Moving part of my lab!

My mother is a software developer and has her own consulting firm and so in their old house I had helped her setup an ESXi host.  From that host she ran SharePoint, SQL Servers, Domain Controllers, etc., in order to do development stuff without having to put stuff in Azure/AWS/vCloud, etc.  While they’ve been building a house, though, I have had her stuff running from my lab (my Lenovo TS140 w/ 32GB ECC RAM, 32TB RAID50 storage, SSD, E3-1246v3) but it’s been pretty tight in terms of resources.  If you frequent my blog, you know I have an R710 I picked up and am making more better with new CPUs (more on that soon!) and 144GB ECC RAM with ~800GB of RAID50 internal SAS storage, 15TB of RAID50 DAS storage, and 20TB of NFS/iSCSI storage.

The plan has been to move all our servers (bunch of 2950 III’s, 1950 III’s, an R620 with low specs, and my R710) to their new house now that it’s built.  They’ve not moved in yet, but I went over to setup the rack and patch panel for the rooms they will have wired network access in.  I also put a Dell PowerConnect 5448 in along with an APC AP-7941 PDU wired to a 30A 240-volt circuit.  Here are some pictures from the progress I made today:

CAT6 Patch Panel

CAT6 Patch Panel

Above you’ll see a simple wall-mounted 2U bracket that holds a 24-port CAT6 patch panel.  Both the patch panel and bracket are  from Monoprice – the bracket is nice as the one side is hinged which makes for easy punching down and keeping the cabling the same length and tidy.

CAT6 drops with labels

CAT6 drops with labels

Pictured above is the  small bundle of CAT6 cables punched down and organized with velcro and label tags.  The labels are small zipties with a flag built in for marking.  I am going to stagger them more so the bundle doesn’t puff out there, but it’s super nice for labeling cables reliably without marker fading or label maker tags falling off.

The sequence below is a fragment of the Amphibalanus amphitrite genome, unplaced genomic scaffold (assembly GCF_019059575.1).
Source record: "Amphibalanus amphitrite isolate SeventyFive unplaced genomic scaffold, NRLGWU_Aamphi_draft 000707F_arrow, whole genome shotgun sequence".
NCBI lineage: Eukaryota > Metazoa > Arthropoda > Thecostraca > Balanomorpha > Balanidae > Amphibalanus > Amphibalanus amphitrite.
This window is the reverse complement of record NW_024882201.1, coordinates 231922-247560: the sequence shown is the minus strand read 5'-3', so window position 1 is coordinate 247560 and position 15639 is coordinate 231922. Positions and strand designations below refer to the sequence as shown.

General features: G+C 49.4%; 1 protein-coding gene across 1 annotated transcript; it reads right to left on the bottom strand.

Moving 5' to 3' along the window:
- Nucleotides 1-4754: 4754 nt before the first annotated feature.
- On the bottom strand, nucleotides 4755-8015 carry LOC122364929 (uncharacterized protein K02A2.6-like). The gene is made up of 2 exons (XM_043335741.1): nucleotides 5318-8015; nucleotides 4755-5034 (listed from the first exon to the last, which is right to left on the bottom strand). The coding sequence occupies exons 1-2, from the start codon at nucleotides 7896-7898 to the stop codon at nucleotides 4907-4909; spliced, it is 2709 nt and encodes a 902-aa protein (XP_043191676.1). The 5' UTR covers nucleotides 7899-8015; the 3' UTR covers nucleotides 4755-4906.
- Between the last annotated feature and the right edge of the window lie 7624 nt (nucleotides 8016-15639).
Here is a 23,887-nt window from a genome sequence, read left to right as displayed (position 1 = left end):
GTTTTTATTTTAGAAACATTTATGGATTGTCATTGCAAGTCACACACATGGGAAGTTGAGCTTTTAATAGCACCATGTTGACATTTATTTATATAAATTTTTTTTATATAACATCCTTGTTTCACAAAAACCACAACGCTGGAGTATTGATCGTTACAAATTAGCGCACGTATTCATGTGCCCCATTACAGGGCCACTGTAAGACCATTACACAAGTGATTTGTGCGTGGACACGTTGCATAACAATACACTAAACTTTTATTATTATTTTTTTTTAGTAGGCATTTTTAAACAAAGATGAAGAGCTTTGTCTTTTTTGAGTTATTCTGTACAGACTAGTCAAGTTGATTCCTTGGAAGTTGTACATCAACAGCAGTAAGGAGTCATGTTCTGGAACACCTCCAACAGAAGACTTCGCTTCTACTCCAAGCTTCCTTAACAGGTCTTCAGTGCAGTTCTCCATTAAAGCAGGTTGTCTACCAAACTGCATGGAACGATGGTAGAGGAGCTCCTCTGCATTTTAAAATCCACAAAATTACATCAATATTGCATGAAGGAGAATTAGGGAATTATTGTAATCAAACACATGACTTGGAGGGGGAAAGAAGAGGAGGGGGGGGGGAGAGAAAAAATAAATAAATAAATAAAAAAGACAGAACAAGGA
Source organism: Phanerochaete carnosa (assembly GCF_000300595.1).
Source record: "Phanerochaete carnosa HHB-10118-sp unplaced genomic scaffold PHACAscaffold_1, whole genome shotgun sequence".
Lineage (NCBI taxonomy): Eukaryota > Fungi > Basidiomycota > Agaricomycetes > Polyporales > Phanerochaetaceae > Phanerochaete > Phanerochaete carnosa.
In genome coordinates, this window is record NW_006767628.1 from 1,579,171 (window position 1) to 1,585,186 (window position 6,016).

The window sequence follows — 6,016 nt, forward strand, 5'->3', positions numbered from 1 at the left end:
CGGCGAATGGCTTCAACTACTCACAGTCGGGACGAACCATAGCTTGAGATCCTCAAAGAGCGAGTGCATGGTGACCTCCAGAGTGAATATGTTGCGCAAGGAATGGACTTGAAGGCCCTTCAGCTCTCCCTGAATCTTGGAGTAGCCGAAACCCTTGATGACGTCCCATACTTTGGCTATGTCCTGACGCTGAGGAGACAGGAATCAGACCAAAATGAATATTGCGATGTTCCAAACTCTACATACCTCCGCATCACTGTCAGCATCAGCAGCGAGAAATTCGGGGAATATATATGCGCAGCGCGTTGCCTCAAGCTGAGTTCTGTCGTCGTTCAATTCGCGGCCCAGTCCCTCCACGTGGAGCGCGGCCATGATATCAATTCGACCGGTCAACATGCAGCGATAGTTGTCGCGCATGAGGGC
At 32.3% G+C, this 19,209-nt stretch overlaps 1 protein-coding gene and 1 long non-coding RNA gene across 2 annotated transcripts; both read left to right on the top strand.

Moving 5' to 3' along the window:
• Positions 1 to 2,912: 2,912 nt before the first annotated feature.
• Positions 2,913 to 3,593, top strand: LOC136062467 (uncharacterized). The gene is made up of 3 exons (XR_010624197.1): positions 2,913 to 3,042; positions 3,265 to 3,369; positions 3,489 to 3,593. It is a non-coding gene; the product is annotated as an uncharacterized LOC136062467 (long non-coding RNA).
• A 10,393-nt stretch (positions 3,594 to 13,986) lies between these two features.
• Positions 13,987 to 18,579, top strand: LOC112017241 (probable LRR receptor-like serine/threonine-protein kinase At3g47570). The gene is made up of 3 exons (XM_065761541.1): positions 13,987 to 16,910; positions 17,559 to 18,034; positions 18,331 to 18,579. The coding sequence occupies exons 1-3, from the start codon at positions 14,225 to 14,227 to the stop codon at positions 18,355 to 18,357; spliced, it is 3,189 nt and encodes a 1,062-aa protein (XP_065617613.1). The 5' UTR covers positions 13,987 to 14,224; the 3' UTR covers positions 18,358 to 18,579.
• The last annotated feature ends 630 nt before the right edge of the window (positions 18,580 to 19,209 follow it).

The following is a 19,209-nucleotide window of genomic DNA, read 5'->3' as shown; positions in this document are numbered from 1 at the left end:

Patch panel finalized

Patch panel finalized

Below is my APC AP3100 rack almost fully populated with stuffs.  I have a few servers on for testing.  We all know 2950’s and 1950’s are not great for energy conservation, but remember that the main ESXi host will be an R710 fully decked out.  Waiting on parts and the house completion before moving the R710 over as well as the disks for the MD1000 pictured.

APC AR3100 Rack

APC AR3100 Rack

Next up are just some shots of the rack from various angles.  I am going to be making a ladder to extend from above the patch panel and over to the top of the rack.  I’ll show that once complete, but it will be how I get the 8 or so CAT6 patch cables from the panel into the rack without it drooping.  Also, I will probably move the APC PDU power cable up through the top of the rack, over the ladder, and down to the receptacle but I need to measure cable length first.

Panel to rack for ladder

Panel to rack for ladder

APC Rack

APC Rack

APC Rack

APC Rack

APC Rack

APC Rack

And finally, one with the rack closed up.  Those with a sharp eye (and familiarity with APC racks) will notice that my rack has “back doors” on the front and back.  That’s because the seller of the rack could not locate the front door, so I made my own hinges (former blog post) and attached the second set of “back doors” to the front of the rack so that I can fully lock it.

APC Rack Closed

APC Rack Closed

I’ll be going back over to finish it up once there is an internet connection.  My new CPUs should be arriving for the R710 tomorrow along with a setup of rails.  Once I move that over I’ll cable up the servers along with the patch panel.  Oh, there’s another PDU to go inside that will be on another (120v) circuit (protected by generator).  I will have all the physical network ports mapped out  so that I know what’s what remotely (no CDP) as well as all of the PDU ports so I can make sure things are turned off unless needed for testing.

Thanks for reading I’ll update with how the new CPUs work in the R710!

Author: Jon

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